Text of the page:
Are you using the right reward mechanism?

13 January 2011

Whenever the word loyalty programme is mentioned, the connection is usually with a points based programme. More recently point's programmes have had some bad publicity within some consumer groups, however the root cause of this negativity really comes down to how the programme is designed and executed - rather than the mechanic itself.  What is key is how brands translate points or rewards into true customer value.

These points programmes are often seen as an effective strategy for identifying, growing and retaining profitable customers and have been a standard feature of the airlines' loyalty programmes.

Whilst point's programmes are often the largest and most publicised, they are not necessarily the best fit for all companies. Reward & Recognition programmes can also be extremely successful. These are more covert and usually linked to discrete special treatment, often on a more personal basis. As a result they are not often widely publicised - which adds to their lure of exclusivity and 'specialness'.

Naturally there are advantages and disadvantages to each programme type, and this depends on several factors - such as industry sector, product or service offered and the target audience. Once launched, it is extremely difficult to change the reward mechanism - so it is vital to ensure the right programme or balance is made early in the process. Of course both types can be effectively combined to ensure that the right balance of tangible, transparent rewards are achieved whilst providing an element of surprise and delight. Build this around customer insight about what they feel is valuable, then you have a winning formula to loyalty success.

Before we look at some of the best examples of brands operating both types of loyalty programme, let us first consider some of the most important elements that should be considered:

Points well matched to volume & transparency: Companies who deal in very high volumes of transactions, such as airlines, hotels and retailers, are well suited to points-based programmes as it offers the consistency and scalability that they need, often to implement the programme on a global level. Currency transparency is also critical - everyone in a points programme knows exactly what they can earn and how many points they need to achieve a specific level of reward. It therefore gives customers the ability to control the value that they want and in a relevant way.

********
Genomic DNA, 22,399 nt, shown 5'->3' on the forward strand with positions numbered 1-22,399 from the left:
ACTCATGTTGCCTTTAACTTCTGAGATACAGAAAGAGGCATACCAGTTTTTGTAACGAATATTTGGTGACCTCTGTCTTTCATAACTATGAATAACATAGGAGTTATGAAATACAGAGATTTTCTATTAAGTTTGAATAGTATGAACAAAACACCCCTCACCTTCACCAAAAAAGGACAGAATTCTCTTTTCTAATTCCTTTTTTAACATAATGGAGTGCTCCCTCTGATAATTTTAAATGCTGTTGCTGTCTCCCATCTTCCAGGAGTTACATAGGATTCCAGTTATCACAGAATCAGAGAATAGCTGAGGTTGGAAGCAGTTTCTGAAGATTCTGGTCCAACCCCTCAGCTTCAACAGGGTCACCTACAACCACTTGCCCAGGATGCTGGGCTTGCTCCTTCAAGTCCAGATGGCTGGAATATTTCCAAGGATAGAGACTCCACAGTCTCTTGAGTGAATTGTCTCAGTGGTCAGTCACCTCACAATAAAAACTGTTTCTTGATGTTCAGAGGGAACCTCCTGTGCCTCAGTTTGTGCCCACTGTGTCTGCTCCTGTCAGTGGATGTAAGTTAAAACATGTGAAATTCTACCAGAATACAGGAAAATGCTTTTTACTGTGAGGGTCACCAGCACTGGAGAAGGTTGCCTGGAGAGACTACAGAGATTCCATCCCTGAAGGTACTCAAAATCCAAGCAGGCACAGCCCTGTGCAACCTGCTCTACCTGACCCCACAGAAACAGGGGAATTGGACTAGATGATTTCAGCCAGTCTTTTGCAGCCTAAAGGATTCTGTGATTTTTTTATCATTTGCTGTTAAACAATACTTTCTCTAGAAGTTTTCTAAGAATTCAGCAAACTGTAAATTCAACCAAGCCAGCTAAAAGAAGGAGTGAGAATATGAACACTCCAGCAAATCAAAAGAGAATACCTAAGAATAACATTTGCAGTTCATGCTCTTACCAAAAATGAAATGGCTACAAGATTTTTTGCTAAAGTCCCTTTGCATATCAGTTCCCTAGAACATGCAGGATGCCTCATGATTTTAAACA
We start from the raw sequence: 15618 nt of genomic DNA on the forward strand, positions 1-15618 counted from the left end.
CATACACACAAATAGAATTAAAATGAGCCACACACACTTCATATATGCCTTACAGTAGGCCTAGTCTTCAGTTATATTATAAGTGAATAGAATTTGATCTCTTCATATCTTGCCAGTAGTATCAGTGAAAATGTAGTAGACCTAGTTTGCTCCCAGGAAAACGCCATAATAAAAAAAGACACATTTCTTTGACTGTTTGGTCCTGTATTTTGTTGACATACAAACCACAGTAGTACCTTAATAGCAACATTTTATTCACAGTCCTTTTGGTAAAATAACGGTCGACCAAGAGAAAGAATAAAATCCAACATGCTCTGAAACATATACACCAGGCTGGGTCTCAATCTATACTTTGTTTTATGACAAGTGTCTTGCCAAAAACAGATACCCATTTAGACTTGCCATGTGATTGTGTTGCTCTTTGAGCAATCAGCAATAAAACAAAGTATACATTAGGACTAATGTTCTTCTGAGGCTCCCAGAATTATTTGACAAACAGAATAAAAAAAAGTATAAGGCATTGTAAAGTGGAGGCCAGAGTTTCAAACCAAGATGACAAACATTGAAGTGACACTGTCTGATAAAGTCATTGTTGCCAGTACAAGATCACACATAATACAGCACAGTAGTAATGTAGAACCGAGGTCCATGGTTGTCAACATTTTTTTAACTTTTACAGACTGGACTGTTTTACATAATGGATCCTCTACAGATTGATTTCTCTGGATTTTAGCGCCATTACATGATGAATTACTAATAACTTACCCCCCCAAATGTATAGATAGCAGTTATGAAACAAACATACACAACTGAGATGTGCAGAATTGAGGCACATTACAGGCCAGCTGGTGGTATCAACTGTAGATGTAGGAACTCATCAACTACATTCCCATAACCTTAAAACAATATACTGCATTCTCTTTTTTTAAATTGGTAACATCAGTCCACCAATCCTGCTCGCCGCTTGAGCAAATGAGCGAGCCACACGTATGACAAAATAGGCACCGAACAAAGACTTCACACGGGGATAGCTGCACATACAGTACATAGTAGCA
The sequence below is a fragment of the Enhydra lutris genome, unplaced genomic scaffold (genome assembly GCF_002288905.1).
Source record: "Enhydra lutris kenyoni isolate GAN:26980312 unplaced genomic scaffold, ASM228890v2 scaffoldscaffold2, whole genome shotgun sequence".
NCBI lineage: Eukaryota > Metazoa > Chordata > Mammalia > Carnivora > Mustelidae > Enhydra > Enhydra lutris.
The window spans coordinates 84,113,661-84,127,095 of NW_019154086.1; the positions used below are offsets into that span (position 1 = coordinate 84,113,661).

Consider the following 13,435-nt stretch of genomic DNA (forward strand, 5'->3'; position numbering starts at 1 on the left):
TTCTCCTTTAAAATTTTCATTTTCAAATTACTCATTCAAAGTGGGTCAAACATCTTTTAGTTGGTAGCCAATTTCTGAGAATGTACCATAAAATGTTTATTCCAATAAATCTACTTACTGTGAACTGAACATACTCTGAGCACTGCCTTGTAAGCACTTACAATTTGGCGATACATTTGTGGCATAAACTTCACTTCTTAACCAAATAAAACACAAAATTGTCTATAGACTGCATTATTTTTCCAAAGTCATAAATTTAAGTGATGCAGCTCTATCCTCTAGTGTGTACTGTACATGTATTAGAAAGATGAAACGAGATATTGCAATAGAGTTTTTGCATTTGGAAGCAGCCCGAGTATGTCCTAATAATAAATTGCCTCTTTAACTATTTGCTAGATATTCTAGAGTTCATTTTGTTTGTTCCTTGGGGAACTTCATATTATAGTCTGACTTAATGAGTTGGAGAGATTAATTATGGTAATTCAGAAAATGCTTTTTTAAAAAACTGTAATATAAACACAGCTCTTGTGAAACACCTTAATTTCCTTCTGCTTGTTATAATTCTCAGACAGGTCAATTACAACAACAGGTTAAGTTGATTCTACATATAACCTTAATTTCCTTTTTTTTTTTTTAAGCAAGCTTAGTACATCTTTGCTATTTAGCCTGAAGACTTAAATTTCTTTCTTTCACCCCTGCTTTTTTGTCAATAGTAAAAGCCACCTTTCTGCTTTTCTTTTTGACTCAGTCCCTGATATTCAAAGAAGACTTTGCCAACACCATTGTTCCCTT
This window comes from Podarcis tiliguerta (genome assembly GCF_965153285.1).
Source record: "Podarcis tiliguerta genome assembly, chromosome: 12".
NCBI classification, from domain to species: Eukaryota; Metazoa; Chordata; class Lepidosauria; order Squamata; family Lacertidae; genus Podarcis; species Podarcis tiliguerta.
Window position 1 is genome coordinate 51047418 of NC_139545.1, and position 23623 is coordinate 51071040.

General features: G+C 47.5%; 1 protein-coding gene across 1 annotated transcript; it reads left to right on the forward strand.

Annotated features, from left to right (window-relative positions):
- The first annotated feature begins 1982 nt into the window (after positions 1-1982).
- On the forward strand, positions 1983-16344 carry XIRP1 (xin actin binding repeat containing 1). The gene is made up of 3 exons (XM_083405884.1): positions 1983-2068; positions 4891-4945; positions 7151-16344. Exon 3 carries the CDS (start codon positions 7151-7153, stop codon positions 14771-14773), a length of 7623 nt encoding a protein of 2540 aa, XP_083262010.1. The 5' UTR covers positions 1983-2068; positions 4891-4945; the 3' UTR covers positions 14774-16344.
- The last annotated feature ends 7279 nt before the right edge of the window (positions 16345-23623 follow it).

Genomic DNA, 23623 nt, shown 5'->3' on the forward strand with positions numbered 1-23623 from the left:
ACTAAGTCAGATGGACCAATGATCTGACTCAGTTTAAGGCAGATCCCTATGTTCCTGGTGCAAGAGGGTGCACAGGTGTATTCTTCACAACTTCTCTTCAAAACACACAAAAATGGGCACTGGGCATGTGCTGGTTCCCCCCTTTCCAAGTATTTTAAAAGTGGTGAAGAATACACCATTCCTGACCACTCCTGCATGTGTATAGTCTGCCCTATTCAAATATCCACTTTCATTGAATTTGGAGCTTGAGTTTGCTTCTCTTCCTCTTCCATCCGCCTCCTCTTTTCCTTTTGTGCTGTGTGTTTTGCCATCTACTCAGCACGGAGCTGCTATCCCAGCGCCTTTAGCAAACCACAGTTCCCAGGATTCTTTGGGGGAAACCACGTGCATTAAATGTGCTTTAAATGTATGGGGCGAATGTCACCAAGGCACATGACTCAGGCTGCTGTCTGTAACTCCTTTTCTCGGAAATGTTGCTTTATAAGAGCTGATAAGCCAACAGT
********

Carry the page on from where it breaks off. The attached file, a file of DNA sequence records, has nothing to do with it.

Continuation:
Focus on low-cost, high perceived value: Companies need to identify rewards that are of low cost to them but high perceived value to the consumer. For the airline industry, for example, they offer empty seats (low cost to them) to frequent flyers, which historically have been perceived as a high value proposition. However, more recently this value differential has been eroded, with frequent flyers today often faced with little or no choice when it comes to redeeming free flights - and when they do they still have considerable taxes to pay - so it becomes low cost and lower value!

This value principle works equally as well with recognition programmes. A hotel, for example, this might be as simple as offering free breakfasts, late check-outs or tailoring room options based on preferences. These can all be very low value costs to a hotel, but to the customer they are highly valued. This comes back to how 'value' is interpreted by the customer, and each brand must work hard to continually and regularly evaluate what this means in their business.

Recognition as a loyalty driver - surprise & delight:  Programmes that are geared around recognition can often be the most effective loyalty strategies, and what are sometimes termed 'substantive' loyalty programmes because they drive loyalty via innovative methods of surprise and delight, as well as more general methods of making the customer experience noticeably better.

With such programmes, the rewards are different because they influence longer term loyalty behaviours as opposed to points which tend to be more of a tactical and 'expected' incentive. Giving airline customer's access to preferred security lines, free upgrades, better customer service, and access to business lounges all encourage more permanent loyalty behaviours. These behaviours help to build strong brand advocates and ambassadors.

But the best loyalty programmes channel the human desire for surprise and delight with gifts of meaning and significance. This might be a box of chocolates, or a bottle of champagne (house will suffice!) or even just a personal letter from the hotel's manager with an invitation to a complimentary drink at the bar.


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